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Since the publication of The Body in Pain (1985), readers have come to expect from Elaine Scarry relentless honesty and compelling analysis of the most difficult of topics. Her latest book, Rule of Law, Misrule of Men, does not disappoint our expectations. What it does accomplish, and immediately, is an awareness of a certain intellectual cowardice in which many of us have indulged, since the 2008 presidential election ended a most unfortunate chapter in the history of the United States. We recognize ourselves as members of that group of (ordinarily thinking, self-aware and morally concerned) people who were so relieved to close the door on a host of shameful and illegal acts by the country's top leaders that we simply turned away from the unpleasant necessities of prosecuting those leaders for their crimes, once their term of "misrule" was closed.
Scarry drags us back to the scene of the crimes and with the precision of a skilled prize fighter--left jab-right punch, left-right, knock out!--she recalls every sordid detail of the eight years of the Bush-Cheney administration, with its systematic dismantling of civil liberties, its ruthless acts of international and domestic lawbreaking, its violation of military codes of ethical conduct, and its endless stream of shameless lies, as the president and his cronies in crime extended the commander-in-chief clause to amplify executive power--right into the torture chamber. Scarry reminds us that these crimes were not mere snapshots, aberrations in an otherwise glorious era, but they were constantly repeated acts in a pornographic film that looped endlessly before the population's eyes--and before the eyes of the international community--for eight long years. Scarry says it best: "[D]ay after day the country watched coastal waters rise around a stranded population and saw young soldiers sent from home without body armor or vehicle armor and return in coffins that were not allowed to be photographed" (p. xiii).
Many Americans, and indeed many international viewers of this lengthy horror film, were so relieved to finally see the close of this shameless era of American politics that they welcomed President Obama's optimistic messages of "hope" and "change" as an opportunity to make a radical break from the past and start anew, under the leadership of a man, whose decent character was starkly clear from the outset of his campaigns, in his refusal to stoop to the usual truth-twisting and opponent-bashing that has become emblematic of cut-throat, morally-barren American politics. Voters happily closed the door to an ugly history and welcomed the change of view.
So why, the reader wonders as she thumbs the opening pages of Scarry's new book, does Scarry, brave writer that she is, insist on dragging us back to the scene of these discomfiting crimes, as she details fiction after fiction that contributed to the construction of an extra-legal world, where illegal wars, violations of the codes of war, and even torture came to be justified as rightful executive decisions of war, by a president who named himself as an extra-legal agent, not bound by laws or treaties? Why does Scarry make us follow her through every last sordid detail of an era we would rather forget? Her motive is made spartanly clear: a country that tortures when it has a president who believes he has the right to torture and that abstains from torture when it has a president who recognizes torture as prohibited is a country that is not ruled by laws, but ruled according to the whims of its leaders.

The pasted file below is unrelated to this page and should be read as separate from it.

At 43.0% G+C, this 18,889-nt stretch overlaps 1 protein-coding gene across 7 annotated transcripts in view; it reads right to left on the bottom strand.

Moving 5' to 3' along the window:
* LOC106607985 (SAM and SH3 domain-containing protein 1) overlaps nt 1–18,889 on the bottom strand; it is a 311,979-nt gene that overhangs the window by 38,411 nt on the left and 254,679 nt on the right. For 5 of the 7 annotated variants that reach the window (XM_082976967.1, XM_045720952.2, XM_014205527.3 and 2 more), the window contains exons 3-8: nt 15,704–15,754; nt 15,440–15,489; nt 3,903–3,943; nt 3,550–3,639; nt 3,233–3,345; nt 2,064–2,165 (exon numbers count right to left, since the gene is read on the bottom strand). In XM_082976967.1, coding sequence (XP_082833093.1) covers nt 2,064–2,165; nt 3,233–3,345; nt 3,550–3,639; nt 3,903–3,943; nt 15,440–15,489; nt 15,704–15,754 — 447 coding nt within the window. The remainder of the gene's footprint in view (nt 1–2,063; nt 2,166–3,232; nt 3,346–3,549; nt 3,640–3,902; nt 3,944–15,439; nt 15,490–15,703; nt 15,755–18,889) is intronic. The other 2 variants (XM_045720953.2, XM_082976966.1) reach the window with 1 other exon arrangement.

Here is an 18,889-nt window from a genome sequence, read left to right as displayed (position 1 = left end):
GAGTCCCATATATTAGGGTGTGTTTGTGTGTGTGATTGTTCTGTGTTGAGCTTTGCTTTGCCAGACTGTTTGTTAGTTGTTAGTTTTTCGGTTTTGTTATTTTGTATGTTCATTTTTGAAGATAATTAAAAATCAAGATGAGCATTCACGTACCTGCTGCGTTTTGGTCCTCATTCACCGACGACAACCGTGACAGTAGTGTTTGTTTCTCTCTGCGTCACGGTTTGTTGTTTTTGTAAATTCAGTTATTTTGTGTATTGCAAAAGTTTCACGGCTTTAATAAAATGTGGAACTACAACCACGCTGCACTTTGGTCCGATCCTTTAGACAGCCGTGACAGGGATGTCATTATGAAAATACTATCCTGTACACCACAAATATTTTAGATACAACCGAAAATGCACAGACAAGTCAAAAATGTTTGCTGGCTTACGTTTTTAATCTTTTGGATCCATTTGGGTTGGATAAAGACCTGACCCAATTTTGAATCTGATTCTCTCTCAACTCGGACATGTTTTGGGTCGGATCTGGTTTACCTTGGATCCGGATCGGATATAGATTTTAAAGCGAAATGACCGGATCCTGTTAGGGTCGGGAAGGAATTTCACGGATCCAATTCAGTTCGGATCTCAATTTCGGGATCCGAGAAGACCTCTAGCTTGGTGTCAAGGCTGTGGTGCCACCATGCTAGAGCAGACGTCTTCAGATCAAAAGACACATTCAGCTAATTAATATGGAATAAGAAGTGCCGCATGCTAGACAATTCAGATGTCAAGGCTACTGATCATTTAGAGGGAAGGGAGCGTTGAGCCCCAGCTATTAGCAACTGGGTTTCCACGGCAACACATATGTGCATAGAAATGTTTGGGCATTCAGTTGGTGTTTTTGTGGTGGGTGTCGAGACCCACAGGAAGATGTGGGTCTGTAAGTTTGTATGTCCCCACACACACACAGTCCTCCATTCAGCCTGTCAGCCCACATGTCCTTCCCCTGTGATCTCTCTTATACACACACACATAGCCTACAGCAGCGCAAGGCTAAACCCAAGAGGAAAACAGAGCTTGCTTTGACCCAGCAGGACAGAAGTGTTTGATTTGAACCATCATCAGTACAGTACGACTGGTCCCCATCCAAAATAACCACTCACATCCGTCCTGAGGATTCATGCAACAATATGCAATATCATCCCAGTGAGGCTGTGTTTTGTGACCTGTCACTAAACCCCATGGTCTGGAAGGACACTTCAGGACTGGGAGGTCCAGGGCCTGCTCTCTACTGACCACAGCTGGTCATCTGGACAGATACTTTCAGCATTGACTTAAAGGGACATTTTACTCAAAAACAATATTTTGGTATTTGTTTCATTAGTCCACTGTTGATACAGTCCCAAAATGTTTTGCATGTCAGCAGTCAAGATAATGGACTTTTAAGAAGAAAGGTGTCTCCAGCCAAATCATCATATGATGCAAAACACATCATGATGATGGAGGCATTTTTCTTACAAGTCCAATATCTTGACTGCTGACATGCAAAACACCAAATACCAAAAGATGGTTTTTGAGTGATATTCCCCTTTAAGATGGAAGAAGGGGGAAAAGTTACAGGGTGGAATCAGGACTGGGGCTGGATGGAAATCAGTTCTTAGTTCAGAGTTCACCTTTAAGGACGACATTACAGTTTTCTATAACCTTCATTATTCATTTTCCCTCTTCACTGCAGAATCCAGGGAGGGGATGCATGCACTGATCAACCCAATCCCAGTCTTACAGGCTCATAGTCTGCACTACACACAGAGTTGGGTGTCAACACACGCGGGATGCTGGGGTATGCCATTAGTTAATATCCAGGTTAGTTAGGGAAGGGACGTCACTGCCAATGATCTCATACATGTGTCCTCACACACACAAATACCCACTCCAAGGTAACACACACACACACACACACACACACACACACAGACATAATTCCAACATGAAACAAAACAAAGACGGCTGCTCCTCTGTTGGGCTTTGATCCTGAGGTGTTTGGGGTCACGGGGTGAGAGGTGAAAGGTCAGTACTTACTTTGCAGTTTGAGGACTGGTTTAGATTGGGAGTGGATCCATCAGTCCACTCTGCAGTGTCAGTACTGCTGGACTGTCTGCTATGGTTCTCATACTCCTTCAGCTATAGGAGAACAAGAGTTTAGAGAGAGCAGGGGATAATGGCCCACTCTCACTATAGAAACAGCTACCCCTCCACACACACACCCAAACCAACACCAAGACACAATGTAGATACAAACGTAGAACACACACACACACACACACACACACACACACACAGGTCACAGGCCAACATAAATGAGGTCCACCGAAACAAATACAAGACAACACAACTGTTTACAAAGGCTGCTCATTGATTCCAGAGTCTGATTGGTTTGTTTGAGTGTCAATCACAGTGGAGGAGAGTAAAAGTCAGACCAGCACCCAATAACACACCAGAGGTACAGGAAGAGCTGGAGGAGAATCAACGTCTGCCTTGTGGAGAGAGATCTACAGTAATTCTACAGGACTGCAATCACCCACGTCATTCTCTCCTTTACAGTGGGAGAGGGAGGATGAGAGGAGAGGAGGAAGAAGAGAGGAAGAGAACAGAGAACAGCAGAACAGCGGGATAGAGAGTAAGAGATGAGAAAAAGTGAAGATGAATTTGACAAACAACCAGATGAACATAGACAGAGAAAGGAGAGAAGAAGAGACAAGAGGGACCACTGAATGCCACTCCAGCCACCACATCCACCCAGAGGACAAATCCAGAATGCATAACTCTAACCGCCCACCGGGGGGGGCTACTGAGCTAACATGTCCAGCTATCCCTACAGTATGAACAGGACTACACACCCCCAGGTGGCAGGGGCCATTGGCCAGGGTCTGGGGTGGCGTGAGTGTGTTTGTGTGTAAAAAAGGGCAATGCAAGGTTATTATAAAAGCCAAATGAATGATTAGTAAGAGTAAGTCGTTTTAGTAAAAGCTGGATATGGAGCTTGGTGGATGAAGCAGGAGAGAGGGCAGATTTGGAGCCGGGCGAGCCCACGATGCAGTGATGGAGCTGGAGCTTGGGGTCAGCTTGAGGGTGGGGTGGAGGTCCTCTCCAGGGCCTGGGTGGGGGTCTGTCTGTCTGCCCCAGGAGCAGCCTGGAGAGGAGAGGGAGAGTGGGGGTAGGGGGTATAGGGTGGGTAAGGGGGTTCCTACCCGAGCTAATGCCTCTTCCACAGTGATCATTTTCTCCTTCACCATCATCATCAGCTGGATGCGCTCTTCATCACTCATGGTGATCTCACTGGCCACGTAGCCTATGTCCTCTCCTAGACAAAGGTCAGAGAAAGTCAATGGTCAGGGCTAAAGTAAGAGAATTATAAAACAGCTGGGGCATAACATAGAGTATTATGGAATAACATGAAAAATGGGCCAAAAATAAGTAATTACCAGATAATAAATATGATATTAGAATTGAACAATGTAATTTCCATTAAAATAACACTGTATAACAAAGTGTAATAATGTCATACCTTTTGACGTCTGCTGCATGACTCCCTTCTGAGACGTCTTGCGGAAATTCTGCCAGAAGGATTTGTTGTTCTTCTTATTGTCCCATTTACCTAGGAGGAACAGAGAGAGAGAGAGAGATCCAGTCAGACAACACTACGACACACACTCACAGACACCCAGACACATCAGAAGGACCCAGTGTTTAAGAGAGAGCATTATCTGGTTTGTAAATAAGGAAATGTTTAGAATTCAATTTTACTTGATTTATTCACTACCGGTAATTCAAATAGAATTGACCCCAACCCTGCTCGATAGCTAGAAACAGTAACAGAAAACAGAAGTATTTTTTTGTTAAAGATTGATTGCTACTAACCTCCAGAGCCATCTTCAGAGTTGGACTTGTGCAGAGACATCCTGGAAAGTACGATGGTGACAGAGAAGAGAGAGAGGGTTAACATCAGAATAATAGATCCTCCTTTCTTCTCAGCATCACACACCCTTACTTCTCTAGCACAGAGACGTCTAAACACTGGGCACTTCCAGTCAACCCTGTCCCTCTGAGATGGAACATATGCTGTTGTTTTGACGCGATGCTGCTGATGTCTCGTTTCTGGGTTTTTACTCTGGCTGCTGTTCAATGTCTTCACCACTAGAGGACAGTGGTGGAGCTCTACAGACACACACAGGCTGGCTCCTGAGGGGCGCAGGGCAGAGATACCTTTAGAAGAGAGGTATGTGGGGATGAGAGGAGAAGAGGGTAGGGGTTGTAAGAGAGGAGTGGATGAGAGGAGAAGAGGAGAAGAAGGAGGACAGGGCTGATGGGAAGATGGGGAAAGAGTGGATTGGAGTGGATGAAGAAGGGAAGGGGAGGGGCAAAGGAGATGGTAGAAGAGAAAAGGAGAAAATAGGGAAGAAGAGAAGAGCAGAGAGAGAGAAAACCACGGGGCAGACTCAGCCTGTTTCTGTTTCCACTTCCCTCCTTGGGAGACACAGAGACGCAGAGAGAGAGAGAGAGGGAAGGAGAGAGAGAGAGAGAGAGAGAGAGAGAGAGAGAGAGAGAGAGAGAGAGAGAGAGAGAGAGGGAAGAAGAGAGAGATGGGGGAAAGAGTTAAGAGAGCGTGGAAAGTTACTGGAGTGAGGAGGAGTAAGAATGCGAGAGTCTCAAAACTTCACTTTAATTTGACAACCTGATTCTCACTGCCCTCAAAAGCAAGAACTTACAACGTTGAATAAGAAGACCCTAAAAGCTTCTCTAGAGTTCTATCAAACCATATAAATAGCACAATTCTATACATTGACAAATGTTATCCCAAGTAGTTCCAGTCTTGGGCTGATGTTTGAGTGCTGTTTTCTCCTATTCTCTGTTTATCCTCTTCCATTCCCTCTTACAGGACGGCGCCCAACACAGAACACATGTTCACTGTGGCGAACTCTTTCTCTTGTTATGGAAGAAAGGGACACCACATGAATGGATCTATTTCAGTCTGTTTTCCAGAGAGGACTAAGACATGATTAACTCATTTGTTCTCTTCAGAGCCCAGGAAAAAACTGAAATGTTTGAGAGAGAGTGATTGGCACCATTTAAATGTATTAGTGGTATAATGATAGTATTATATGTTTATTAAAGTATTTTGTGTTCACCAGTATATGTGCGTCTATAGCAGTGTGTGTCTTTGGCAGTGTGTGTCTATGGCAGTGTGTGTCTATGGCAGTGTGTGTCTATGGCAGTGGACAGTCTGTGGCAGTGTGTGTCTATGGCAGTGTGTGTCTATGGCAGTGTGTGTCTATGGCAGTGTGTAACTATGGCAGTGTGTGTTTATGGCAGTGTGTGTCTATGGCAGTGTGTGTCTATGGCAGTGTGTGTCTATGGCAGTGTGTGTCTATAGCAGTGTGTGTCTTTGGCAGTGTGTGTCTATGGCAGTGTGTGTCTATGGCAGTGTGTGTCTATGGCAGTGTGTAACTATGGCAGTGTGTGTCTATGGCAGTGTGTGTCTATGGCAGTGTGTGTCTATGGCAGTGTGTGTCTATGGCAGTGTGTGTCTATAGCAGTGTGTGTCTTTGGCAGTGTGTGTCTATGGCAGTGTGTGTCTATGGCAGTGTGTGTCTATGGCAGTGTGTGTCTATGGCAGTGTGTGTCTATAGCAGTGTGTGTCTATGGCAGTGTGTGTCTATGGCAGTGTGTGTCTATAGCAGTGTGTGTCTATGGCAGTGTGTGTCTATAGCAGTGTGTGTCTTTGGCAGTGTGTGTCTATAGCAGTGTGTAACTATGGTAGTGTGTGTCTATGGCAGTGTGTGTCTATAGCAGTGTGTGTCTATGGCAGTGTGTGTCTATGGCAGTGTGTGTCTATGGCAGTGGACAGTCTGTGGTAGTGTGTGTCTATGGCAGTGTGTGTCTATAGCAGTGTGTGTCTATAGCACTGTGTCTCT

The conclusion of Scarry's argument collapse our escapist excuses: until the culprits who committed these gross breaches of international law are prosecuted for their crimes, the country remains under " the rule of men (sic.), rather than the rule of law; for it is allowing its moral fate to be determined by the personal beliefs of its rulers" (p. xx). All members of the international community have no choice but to prosecute the leaders of the Bush-Cheney administration. Prosecution is not optional but obligatory. We are all bound by the Geneva Conventions and the Convention Against Torture to bring these criminals to justice. But Americans have the most at stake in failing to live up to their obligations; their country remains under the "misrule of men (sic.)" until they comply with the obligation to prosecute.
Scarry shakes us from our comfortable forgetfulness and demands that the country do the right thing, the just thing, and also the best thing for them--return the United States to the "rule of law" by prosecuting its criminal leaders. Many U.S. towns, courts, houses of government, authors, congressmen, and legal experts have already stepped up and begun the task. The Senate Report on Whether Public Statements Regarding Iraq Were Substantiated by Intelligence Information provides a "devastating document" about the culpable deceptions that led to war (pp. 119-120). Vincent Bugliosi's book, The Prosecution of George W. Bush for Murder, provides the legal argument for charging the ex-president with murder in any state where a soldier, killed in Iraq, formerly resided (p. 118). Much of the work has already been done. What remains is the public will to see this unpleasant but legally and morally necessary task to its completion.
As discomfiting as this book is, it is a brilliantly documented account of a crucial era of American politics and a devastating argument against closing the book on that era before justice has been served its highest criminals. This book is a must-read for any citizen of conscience, American or cosmopolitan. It would serve well as a text in a moral issues class or a political science class about the contemporary world. I recommend it most highly to all readers.
© 2011 Wendy C. Hamblet
Wendy C. Hamblet, Associate Professor, North Carolina A&T State University.
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